Wilson, Zach Kale, CCM singer-songwriter Matthew West and The Cadillac Three’s Jaren Johnston wrote ‘Rain in the Rearview’ in August 2023 and released it the following month.

“Writing it, producing it and releasing it in like five weeks was very fast, but it’s been cool to see the reaction and how my music has been able to go to both country and Christian platforms and be appreciated in both,” Wilson says.

Certainly, songs of faith have been mainstays in country music from its inception, from the gospel classic “Will the Circle Be Unbroken,” made famous in country circles by The Carter Family in 1935, to Hank Williams’ “I Saw the Light” and Carrie Underwood’s Grammy-winning “Something in the Water.” But the past five years has seen a particular surge, with more than a dozen country-CCM collaborations released from artists including Dolly Parton, Zach Williams, Florida Georgia Line, Thomas Rhett and Colton Dixon. Tomlin teamed with FGL for a CCM album featuring country artists, while Steven Curtis Chapman released a bluegrass-tinged project and Underwood issued a hymns album.

With Rebel, Wilson fully fuses the two genres. She co-wrote every song on the 16-track project, reuniting with her core team of co-writers in West and Jeff Pardo, who crafted “My Jesus” with Wilson, and expanding her writing circle, bringing in top-tier country writers including Nicolle Galyon, Emily Weisband, Trannie Anderson and Casey Beathard.

“It was really life-giving as an artist; this album felt very free-spirited, like I can write about my faith, but also about different things, too,” say Wilson, who is part of both the Opry’s NextStage Class of 2024 and the CMT Next Women of Country Class of 2024.

She teams with “Wildflowers and Wild Horses” singer Lainey Wilson (no relation) on “Praying Woman.”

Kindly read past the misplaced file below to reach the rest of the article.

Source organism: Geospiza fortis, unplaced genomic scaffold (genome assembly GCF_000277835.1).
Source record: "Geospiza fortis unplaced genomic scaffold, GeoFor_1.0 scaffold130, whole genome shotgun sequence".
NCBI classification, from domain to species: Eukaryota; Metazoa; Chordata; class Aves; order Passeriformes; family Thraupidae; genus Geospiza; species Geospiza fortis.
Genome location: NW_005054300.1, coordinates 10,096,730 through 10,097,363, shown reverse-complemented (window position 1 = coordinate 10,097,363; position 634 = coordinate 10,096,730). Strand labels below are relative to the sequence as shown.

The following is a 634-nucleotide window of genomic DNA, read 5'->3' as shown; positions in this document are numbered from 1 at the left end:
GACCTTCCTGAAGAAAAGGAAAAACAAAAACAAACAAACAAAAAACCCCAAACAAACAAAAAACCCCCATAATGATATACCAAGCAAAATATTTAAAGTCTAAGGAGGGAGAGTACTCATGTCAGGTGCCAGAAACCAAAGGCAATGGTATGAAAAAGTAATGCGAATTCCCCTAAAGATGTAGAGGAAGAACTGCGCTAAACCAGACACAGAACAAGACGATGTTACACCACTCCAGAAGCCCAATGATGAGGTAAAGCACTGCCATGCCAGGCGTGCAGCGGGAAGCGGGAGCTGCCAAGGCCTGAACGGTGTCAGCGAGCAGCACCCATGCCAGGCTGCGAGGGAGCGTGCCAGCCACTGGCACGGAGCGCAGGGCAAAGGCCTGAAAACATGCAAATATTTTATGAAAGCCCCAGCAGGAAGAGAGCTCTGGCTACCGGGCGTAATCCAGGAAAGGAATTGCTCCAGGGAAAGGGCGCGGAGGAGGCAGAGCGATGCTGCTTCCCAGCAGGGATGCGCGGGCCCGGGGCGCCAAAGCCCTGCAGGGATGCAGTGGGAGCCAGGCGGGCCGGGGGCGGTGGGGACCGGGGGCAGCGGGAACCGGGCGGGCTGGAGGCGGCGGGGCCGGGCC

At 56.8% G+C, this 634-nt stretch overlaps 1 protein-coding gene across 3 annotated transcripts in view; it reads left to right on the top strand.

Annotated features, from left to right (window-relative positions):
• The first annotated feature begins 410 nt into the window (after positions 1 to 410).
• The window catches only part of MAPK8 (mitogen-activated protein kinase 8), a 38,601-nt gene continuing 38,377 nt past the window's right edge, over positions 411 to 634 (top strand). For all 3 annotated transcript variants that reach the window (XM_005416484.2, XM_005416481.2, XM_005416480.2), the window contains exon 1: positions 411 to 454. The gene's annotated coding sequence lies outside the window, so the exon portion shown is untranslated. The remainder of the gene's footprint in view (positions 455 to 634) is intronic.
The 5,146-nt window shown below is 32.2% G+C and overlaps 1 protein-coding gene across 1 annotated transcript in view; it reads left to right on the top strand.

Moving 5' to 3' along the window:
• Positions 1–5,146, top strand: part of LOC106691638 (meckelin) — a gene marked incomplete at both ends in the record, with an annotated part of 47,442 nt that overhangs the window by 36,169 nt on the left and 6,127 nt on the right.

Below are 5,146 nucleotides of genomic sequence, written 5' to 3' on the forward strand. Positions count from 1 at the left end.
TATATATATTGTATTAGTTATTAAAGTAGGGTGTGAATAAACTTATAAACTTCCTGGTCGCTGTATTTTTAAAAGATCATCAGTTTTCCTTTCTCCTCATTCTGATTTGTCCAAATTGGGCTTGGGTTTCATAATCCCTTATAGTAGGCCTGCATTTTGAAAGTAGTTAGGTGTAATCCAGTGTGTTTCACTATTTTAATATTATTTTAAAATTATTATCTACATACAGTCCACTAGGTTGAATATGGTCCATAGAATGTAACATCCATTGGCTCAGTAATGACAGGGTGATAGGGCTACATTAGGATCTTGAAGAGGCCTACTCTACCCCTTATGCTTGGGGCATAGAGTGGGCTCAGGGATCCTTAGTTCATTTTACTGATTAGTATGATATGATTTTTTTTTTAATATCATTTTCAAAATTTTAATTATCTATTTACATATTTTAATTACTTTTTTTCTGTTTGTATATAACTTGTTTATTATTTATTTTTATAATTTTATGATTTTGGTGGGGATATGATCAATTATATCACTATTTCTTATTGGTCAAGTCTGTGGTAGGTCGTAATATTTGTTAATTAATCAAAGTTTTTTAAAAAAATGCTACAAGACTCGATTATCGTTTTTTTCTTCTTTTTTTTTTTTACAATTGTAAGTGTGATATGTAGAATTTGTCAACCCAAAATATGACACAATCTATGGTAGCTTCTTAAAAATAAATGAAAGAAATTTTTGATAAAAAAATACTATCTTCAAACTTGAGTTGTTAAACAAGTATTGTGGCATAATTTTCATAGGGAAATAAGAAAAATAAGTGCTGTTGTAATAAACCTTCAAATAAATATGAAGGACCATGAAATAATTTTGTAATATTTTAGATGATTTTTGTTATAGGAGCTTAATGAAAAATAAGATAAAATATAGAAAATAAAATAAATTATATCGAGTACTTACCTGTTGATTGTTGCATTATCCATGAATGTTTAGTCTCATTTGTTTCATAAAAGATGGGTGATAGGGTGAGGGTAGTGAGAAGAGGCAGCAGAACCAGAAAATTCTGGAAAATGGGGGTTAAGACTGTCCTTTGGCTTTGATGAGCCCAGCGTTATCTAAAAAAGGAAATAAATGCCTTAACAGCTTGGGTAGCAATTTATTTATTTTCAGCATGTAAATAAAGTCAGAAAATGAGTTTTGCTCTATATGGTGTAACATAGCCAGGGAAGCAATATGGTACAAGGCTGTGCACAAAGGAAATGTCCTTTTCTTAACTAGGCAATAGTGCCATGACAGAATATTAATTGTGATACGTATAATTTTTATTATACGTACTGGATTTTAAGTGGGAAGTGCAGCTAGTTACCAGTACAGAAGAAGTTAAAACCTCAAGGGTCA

“I loved working with her,” Anne says. “I met Lainey on Instagram in 2020. Then we met [in person] last year, and we wrote the song the same day … We were talking about our moms, and we both remember our moms praying a lot when we were kids, getting on their knees and praying for things, and we got to write a song to honor our moms and talk about what it means to be a woman who prays and faith.”

She says Lainey is “like a big sister,” explaining, “The thing I love about Lainey’s story is she worked for so many years, lived in a camper and all these things and never changed who she was. She trusted that she was going to keep being herself and something was going to happen one day, and it did. She’s told me multiple times, ‘Don’t change for anyone or anything.’”

“Next Thing You Know” hitmaker Jordan Davis joins on “Country Gold,” a tender, breezy ode to the riches found in the simplicity of family, friends and rural living. They first collaborated during the ACM Honors last year, performing Davis’s hit “Buy Dirt.”

“He’s such a good guy,” Wilson says. “When I wrote ‘Country Gold,’ and it felt like it could be a collaboration, the first person I thought of was him. He said, ‘Yes,’ and I think his voice adds the perfect touch. It’s one of the more straight-forward country songs, just with valuing small-town life.”